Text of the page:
End of ESPN’s ‘The Sports Reporters’ today a farewell to an original – Detroit Free Press
Today, for the last time, I will rise early, put on a suit and tie, and sit with colleagues as a TV host says, âWelcome to the Sports Reporters â¦ .â
Different people have said this over the decades. A guy named Gary Thorne said it first, back in 1988. Dick Schaap said it all through the 1990âs. When Dick died in 2001, John Saunders said it. And when John died in 2016, Mike Lupica said it.
Which means, by definition, it is a tradition, and ESPNâs The Sports ReportersÂ was a tradition for many people, one I have been honored to be a part of for a quarter century.
It stops today. The Last Civil Sports Conversation will end not because it is failing or lacks ratings or even a sponsor. It has all that. But someone up high makes a decision and a program departs. Thatâs TV. You donât own the time, or the space.
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But you do own your history. And regulars on this show should be rightly proud of theirs.
It was a simple idea. Collect sportswriters, put them around a host, let them debate, and end with 60-second commentaries called âParting Shots.â This may seem incredibly basic today. But when we started, long-form opinion in TV sports was novel. (Only one other syndicated show, The Sportswriters on TV, was trying it.)
Fact is, in the early days, ESPN was often squeamish about the âedgeâ of these outside writers.
The Last Civil Conversation
That may shock fans of First Take, Pardon The InterruptionÂ or Around the Horn, where edge is highly valued. But all those shows, and most of the people they now make famous, had their roots on The Sports Reporters.
Tony Kornheiser? Mike Wilbon? Stephen A. Smith? Sat next to all of them on The Sports Reporters. Skip Bayless? Adam Schefter? Jemele Hill? Same thing.
The Sports ReportersÂ was like Gregg Popovichâs bench or Bill Walshâs sideline. A launching pad for even bigger careers.
A handful of us remained there. Lupica (of the New York Daily News), Bob Ryan (of the Boston Globe) and I have done the most number of shows together. We will be there today, with Bill Rhoden of the New York Times. Added together, we have over 140 years of sports writing experience. Iâm pretty sure this will be the last TV show to claim that.
Dizzy Gillespie, the jazz trumpeter, once said, âIt has taken me all my life to learn what not to play.â Perhaps, in explaining the uniqueness of The Sports Reporters, it is easier to say what it was not.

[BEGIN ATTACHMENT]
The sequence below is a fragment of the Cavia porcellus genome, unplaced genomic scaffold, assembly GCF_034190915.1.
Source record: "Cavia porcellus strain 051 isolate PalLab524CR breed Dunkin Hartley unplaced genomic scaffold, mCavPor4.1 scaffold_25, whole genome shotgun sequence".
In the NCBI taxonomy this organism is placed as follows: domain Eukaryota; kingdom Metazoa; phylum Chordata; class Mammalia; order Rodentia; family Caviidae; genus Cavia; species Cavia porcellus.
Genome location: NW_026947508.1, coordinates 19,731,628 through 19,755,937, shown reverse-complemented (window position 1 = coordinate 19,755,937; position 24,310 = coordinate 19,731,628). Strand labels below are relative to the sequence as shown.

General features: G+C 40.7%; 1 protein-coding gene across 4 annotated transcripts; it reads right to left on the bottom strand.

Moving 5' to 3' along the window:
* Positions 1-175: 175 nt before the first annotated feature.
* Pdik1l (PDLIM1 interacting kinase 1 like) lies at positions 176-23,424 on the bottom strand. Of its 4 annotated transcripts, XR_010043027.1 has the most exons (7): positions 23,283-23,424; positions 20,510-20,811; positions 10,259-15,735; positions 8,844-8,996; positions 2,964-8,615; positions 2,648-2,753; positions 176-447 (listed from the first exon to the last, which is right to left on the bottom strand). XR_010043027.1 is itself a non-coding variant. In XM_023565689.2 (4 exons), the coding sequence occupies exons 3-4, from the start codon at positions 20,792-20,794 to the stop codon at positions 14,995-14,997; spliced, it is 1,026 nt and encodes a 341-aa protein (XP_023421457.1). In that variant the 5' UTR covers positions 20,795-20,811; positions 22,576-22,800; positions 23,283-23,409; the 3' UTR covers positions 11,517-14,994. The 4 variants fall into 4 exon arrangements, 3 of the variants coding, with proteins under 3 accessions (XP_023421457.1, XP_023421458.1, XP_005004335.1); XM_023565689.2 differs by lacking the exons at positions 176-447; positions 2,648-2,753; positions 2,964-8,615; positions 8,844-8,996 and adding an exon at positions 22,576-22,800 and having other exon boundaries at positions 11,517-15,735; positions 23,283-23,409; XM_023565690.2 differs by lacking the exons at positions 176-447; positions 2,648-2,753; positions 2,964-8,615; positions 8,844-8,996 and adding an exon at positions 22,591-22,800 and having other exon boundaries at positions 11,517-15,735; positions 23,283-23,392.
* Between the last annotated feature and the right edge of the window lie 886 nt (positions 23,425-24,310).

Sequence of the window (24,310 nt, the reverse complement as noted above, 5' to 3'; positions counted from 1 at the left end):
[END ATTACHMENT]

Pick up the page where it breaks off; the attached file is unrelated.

It was not a screamfest. It was not a soapbox for the absurd. It was not a place where the weirdest or wildest was encouraged. It was not designed to capitalize on the worst thing you ever said.
It was not a set where you had to throw footballs in your suits. It was not a place for telestraters, chalkboards, highlight films or blocking schemes. It was not a stats analysis. It never spoke of fantasy leagues.
It was not a landing spot for former athletes. It was not fodder for commercials. In fact, in all my time there, I donât believe a commercial was ever made for the program.
It was simply 30 minutes of serious, thoughtful and civil sports discussion. If on a given week, we did not reach those goals, we reset them for the Sunday that followed.
It was an honor to sit in that chair
Which is not to say there werenât laughs. There were plenty. From having to bang on an entrance door when we shot in lower Manhattan, to seeing Schaap talk with his mouth full of bagels and cream cheese, to shivering in pre-dawn darkness at Super Bowls, to doing fake sports answers with an old immigrant accent, which I do between takes to make Lupica crack up.
We enjoyed a long-time producer, Joe Valerio, who kept uniformity to the show, and were blessed by Schaap and Saunders, who made all boats rise with their elegance, brevity, intelligence and wit.
It added up to a Sunday morning you could count on. Viewers said they watched it before church. Some said they watched it instead of church.
It wasnât THAT good.
But it was an honor to sit in that chair. Thereâs been talk about a Sports Reporters podcast and even another network picking up the show. I hope that happens, because 29 years of anything should not be casually discarded.
But for now, itâs one final suit and tie, and a farewell seat in The Last Civil Sports Conversation. I donât yet know what todayâs parting shots will say, but they should all include these five words: thank you for the privilege.
Contact Mitch Albom: firstname.lastname@example.org. Check out the latest updates with his charities, books and events at mitchalbom.com. Catch “The Mitch Albom Show” 5-7 p.m. weekdays on WJR-AM (760). Follow him on Twitter @mitchalbom. To read his recent columns, go to freep.com/sports/mitch-albom.